There is nothing more impossible, even now in 2018, than asking to see myself on the television screen. As an asexual woman loving Afro-Caribbean Latinx woman, the chances of me seeing myself for a accumulation of those pieces in one person alone on a television series or in film is like asking for the sun, moon, and stars as well as a billion dollars. It’s totally possible! The probability of it is definitely there, but I shouldn’t hold my breath either. So I break those pieces down, and find comfort in characters that sort of resemble who I am. I look for Afro-Latinx, Black, or brown characters, regardless of gender or sexual orientation. I look for queer folks, regardless of racial/ethnic identity or gender identity. I find empowerment with any characters who could be genderqueer or androgynous because I can identify with them as well as female identified people. I cast a broad net and find a bit of myself with everyone because it’s the only way I’ll be able to see something of myself on screen. It’s been that way my whole life.
Continue reading “Where Am I? An Ongoing Conversation on Representation”
Imaginary friends are the OG original characters before fan fiction ever became a thing after the internet blew up. The following is a scene in my mind if I ever had the chance to introduce my two favorite imaginary friends together (this is definitely still a work in progress):
Wary eyes glared at each other from across the room. Ice blue locked on dark brown, both filled with judgement and more than a hint of dislike. It wasn’t about who came first, but about who did the most for their creator. Who held her when she cried as a child versus who destroyed her enemies now when the world became too much. Protectors, they both were, but friends. Did they know friendship outside what was designed in them? Love? Could they understand the dichotomy they represented in the mind of someone who once saw herself as righteous compared to the realist, the grey, the demon who wasn’t really a demon as much as a djinn with too much fire, too much power, and not enough morality to care what she did with it. Both pairs of eyes rolled. She was thinking too much again, they said without words. They didn’t need words. Just smug smirks of understanding. Of acknowledgement. No, they’d not ever be friends. They both thought they knew best, wanted to be the sole protectors and providers. Their creator apologizes, has apologized, for that glitch in their matrix. She hadn’t wanted them to become as she was: a servant, a server, a provider. But broad shoulders shrugged off her useless sentiments, not in anger but acceptance. They were who they were and happy with their places in life. One, a dark knight, a paladin, with a righteous fury that slashed at her creator’s enemies with a broadsword and held evil at bay. Another, the djinn, a creature of fire and nature, a destructive force that brushed off what was considered right or wrong and thought only of what was wanted, who catered to her creator’s every whim because why the fuck not? Continue reading “A Scene Between Original Characters”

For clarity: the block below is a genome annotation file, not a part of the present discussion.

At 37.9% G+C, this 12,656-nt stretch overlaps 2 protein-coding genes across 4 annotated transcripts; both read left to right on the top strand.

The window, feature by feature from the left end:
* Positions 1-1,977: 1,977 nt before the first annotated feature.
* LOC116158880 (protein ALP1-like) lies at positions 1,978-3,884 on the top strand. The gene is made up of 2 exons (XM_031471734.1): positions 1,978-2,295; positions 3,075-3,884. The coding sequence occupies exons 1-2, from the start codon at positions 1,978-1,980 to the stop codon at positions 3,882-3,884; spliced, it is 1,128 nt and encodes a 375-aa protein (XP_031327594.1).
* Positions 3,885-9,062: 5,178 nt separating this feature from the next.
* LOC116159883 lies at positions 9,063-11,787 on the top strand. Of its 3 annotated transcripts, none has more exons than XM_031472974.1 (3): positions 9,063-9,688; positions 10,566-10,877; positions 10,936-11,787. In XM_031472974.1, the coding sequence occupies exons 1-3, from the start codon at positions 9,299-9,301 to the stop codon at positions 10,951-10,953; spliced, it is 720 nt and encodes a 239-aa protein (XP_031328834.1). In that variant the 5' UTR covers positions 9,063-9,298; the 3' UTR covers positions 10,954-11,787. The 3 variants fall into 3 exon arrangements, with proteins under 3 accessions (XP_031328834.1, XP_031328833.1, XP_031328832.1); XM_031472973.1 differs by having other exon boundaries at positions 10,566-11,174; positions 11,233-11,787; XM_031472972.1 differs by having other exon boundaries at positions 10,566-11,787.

“Mi hija,” my mother would say whenever I got caught doing something I shouldn’t be doing, “Be a leader, not a follower. Tienes que ser un ejemplo para tu hermano y tus amigos (You need to be an example to your brother and your friends).” She would tell stories of her childhood in the Dominican […]
via Leading By Example — For Colored Girls Who Lead
If there is one thing people notice fairly quickly while getting to know me, my mom is an important part of my life. She is the head of my tiny immediate family, and will soon be a very important matriarch in my extended family (technically, she already is but that’s another tale). Family drilled its importance into my head from a very early age, usually to my own detriment although I know that wasn’t the intention. But good intentions sometimes lead to bad decisions, and I freely admit I made bad decisions thinking about how it would help my family without thinking about how it would hurt me.
2017 has been and continues to be a crazy year globally, nationally, and locally. In my own personal life, it has been a year of learning and growth. After two weeks of practicing the art of saying no, the audience being my own self-control and impulse to buy the newest fountain pen or shimmering ink to match said pen, I am increasing my goal of saying no and putting a goal and purpose to it.
Continue reading “Saying No For The Right Reasons”
I am not old. Almost 28, and yet I’ve helped in raising a lot of my younger cousins. This weekend I discovered, as most parents usually find out, that my kiddos are getting older and becoming adults. And I hate it.
Continue reading “Age is Tricky”